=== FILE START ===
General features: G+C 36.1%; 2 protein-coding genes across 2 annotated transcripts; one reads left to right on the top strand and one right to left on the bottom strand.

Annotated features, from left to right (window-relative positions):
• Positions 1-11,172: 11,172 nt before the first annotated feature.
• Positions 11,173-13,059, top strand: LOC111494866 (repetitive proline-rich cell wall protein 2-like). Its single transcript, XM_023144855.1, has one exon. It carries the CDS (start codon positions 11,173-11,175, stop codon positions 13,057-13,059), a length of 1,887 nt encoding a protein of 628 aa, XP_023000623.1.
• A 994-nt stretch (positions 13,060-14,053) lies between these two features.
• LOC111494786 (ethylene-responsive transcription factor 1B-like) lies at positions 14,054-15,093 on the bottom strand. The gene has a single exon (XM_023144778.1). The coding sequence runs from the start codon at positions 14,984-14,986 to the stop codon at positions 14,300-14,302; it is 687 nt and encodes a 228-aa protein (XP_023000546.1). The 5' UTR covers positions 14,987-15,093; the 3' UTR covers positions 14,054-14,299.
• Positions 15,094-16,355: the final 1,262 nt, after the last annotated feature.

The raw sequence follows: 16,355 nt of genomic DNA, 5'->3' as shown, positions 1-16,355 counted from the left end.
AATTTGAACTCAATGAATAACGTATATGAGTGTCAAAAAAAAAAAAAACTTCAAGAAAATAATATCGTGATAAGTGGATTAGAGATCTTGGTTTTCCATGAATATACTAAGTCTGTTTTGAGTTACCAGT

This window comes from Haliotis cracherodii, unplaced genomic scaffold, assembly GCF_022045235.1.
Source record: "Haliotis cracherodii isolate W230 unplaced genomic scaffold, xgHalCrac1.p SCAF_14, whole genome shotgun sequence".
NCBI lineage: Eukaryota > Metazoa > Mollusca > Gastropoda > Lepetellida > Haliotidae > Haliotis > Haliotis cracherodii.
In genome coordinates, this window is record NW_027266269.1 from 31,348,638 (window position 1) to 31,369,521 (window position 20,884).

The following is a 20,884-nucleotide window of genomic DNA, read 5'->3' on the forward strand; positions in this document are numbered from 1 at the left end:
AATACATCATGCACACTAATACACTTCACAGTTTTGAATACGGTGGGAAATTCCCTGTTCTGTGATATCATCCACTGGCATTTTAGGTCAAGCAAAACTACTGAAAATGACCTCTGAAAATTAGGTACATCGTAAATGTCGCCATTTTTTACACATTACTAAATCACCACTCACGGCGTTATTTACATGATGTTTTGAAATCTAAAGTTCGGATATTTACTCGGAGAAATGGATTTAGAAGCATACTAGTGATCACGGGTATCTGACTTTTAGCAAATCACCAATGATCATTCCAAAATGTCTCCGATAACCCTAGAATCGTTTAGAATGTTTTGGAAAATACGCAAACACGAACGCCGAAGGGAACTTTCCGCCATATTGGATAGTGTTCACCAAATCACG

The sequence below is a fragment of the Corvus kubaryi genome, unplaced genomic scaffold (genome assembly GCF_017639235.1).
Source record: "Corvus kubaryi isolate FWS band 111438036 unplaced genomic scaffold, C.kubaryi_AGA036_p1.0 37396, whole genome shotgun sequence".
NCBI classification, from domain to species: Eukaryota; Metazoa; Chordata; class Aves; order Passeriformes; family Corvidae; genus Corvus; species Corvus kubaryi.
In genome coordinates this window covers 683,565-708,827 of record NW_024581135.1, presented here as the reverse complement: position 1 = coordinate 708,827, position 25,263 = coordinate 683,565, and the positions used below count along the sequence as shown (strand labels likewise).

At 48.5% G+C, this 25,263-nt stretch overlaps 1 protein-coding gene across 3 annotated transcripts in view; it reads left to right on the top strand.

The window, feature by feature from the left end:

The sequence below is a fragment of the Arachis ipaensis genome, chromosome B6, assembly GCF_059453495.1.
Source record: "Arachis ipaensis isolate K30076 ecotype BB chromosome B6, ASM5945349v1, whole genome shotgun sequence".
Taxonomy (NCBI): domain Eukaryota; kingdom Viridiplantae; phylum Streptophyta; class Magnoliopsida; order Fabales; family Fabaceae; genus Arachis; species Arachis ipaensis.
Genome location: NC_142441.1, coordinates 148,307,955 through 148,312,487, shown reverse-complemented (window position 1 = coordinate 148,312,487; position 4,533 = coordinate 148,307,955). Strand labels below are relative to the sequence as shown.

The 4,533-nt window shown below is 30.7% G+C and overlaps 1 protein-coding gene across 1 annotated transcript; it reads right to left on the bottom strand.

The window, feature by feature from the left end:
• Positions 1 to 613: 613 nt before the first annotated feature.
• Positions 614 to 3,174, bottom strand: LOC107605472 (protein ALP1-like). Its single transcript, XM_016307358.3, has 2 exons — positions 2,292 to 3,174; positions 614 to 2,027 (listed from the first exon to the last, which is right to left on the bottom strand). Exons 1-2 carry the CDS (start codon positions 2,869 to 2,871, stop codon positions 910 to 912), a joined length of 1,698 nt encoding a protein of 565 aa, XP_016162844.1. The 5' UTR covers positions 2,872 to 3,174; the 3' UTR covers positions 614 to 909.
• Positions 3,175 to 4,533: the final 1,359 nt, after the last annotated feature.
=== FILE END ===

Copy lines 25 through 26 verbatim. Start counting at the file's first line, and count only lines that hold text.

Genome location: NC_142441.1, coordinates 148,307,955 through 148,312,487, shown reverse-complemented (window position 1 = coordinate 148,312,487; position 4,533 = coordinate 148,307,955). Strand labels below are relative to the sequence as shown.

The 4,533-nt window shown below is 30.7% G+C and overlaps 1 protein-coding gene across 1 annotated transcript; it reads right to left on the bottom strand.